The idea of “Net Neutrality” does not allow for a “Fast Lane”

The FCC has decided 3:2 to push a new net neutrality proposal, which would allow for an Internet “Fast Lane”. What this really means is that Internet Service Providers would be allowed to create a fast lane for service providers such as Netflix to pay for faster access through their network.

By definition, this is not net neutrality; the idea behind net neutrality is that ALL traffic gets the same Internet speed. FCC chairman Tom Wheeler’s idea of net neutrality states that current speeds can not be actively slowed but a faster “lane” would be created for services such as Netflix, Hulu & Youtube that pay ISP’s a fee so their customers can experience their service at the highest quality.

This new proposal will lead to abuse by the ISP’s, many of whom are “content” providers, so their agenda would be to slow down external streaming media services like Netflix while pushing their own content through the newly created fast lane. We’re already paying way too much for high speed Internet here in the US and now we’re more than likely not going to receive the stated speed we pay for because our favourite service refuses to stump up the fee demanded to access the “fast lane”.

To show the level of corruption going on; Tom Wheeler, the chairman of the FCC was formerly a lobbyist for the cable industry; wouldn’t you think that was a conflict of interest? I definitely would! Additionally president Obama used net neutrality as one of the key points of his election manifesto, but yet installed Wheeler as FCC chairman despite his previous cable lobbyist activities.

The winners are companies like Comcast, Verizon & AT&T who will make more money either from demanding fees from content providers such as Netflix and YouTube or raising the already extortionate prices for the consumer. Either way the consumer loses out; Netflix is already raising prices because they have to pay Verizon a fee to access the “fast lane” for best customer experience.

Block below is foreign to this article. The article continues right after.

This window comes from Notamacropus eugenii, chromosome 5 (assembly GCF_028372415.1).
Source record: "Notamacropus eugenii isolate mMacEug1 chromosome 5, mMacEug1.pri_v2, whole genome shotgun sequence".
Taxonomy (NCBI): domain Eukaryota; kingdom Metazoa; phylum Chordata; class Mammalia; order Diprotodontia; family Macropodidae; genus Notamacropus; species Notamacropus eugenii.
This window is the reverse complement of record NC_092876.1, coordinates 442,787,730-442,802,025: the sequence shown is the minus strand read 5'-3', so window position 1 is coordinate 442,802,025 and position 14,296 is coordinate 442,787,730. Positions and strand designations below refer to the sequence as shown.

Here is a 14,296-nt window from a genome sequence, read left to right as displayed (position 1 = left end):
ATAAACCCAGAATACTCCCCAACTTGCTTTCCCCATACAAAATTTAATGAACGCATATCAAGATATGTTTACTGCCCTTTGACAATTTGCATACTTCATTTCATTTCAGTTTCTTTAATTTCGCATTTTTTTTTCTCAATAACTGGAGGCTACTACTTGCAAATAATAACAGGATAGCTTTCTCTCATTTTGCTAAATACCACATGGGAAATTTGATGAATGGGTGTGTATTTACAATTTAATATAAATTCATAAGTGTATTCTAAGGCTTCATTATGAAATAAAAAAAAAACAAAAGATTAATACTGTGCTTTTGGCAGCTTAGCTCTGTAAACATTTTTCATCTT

If you would like to add your comments to the Net Neutrality proposal, you can do so below:

2 thoughts on “The idea of “Net Neutrality” does not allow for a “Fast Lane”

  • I don’t know how much verbal lassitude is given on those gov’t forms, but I just handed a ton off on the FCC for misrepresenting us in yesterday’s vote…I almost expect gov’t agents to show up in the night, or possibly get the NSA on my ass for all I said.

    I hope they get continual earfuls until they stop their conniving, short-sighted, deceitful B.S. and quit co-authoring bills (with the communications corporations they’re obviously in bed with); but in all likelihood, knowing U.S. bureaucracies’ tendencies to white-wash, manipulate the media, and drag things out hoping we’ll tire out over their indiscretions, the only thing that’ll end this recent handing over of our collective network concerns to large media conglomerates (TWC/Comcast) will be the American citizenry getting together and effectively stripping the FCC’s rights to vote on issues with so much weight to bear on our wallets…possibly even disbanding them in favor of another type of collective federally-recognized consumer communications network.

    I was motivated to look even harder into this tonight after my own media streaming slowed to a frikking crawl over the last 24 hours already…Youtube won’t even play an entire 4 min. music video, on XBox Live, PC Web browsers, my (quad-core) Android Smartphone app, and my blu-ray player–all devices have played any video I wanted without hassle ’til just today.

    Also, my XBox 360 gaming connections slowed already last night, and I expect from now on…from the highest speeds, to half that…

    Now we see how quickly our gov’t works when its doing things in its OWN interests…and not ours.

    ‘Very effective’, much like a rabid dog.

  • I’m sorry to hear of your connection issues; but I would suspect that it’s related to issues with your specific ISP or even your connection, I would advise that you contact your ISP. I have experienced zero speed decrease since the FCC voted to push the bill forward for public consultation. No ISP should be using any sort of traffic shaping until the bill becomes law which if successful will be months away. The FCC can not enact a ruling that quickly!

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